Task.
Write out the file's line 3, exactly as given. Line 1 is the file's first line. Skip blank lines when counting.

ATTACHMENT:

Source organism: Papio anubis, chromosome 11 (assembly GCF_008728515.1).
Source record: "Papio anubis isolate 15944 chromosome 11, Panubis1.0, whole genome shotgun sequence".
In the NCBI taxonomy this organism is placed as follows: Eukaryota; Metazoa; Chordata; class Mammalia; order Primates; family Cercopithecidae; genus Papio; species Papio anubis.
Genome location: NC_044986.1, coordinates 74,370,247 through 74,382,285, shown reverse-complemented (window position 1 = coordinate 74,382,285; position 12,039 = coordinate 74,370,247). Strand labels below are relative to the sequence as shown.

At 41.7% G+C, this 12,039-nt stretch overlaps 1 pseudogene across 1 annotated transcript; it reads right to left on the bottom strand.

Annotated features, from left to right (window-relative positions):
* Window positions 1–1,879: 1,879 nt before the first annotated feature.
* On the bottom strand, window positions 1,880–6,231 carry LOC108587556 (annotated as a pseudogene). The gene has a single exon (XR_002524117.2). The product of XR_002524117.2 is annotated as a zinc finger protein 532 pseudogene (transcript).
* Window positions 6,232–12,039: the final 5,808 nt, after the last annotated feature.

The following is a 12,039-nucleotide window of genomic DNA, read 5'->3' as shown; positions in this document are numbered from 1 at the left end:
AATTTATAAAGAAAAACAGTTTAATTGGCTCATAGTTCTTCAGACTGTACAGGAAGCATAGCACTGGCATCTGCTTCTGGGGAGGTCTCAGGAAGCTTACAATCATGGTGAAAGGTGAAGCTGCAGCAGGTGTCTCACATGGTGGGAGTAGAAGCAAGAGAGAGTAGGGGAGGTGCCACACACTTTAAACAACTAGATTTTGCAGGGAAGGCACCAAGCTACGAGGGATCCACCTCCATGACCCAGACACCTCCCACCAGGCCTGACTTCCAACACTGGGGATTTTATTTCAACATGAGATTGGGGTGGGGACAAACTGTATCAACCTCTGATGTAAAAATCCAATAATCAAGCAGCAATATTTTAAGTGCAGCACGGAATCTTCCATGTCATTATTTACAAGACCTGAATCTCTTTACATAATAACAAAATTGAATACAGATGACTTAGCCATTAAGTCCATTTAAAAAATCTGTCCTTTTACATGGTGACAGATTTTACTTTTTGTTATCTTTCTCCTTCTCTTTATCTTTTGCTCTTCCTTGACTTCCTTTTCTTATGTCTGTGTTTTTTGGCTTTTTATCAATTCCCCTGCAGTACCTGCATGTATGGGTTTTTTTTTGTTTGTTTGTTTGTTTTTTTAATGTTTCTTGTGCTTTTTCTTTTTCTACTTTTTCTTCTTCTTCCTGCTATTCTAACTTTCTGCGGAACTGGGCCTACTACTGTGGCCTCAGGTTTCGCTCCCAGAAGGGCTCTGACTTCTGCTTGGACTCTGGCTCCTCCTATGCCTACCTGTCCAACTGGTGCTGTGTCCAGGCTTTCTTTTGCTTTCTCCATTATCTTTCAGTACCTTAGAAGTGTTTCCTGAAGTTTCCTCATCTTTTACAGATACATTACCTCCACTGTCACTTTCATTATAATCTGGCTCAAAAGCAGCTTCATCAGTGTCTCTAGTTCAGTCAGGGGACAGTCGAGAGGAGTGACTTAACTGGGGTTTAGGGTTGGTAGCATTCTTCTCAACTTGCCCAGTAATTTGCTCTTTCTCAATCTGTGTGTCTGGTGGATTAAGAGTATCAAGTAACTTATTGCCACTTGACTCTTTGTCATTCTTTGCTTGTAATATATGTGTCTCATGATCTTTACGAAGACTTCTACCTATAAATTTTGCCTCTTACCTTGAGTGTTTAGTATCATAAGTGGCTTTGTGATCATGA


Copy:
In the NCBI taxonomy this organism is placed as follows: Eukaryota; Metazoa; Chordata; class Mammalia; order Primates; family Cercopithecidae; genus Papio; species Papio anubis.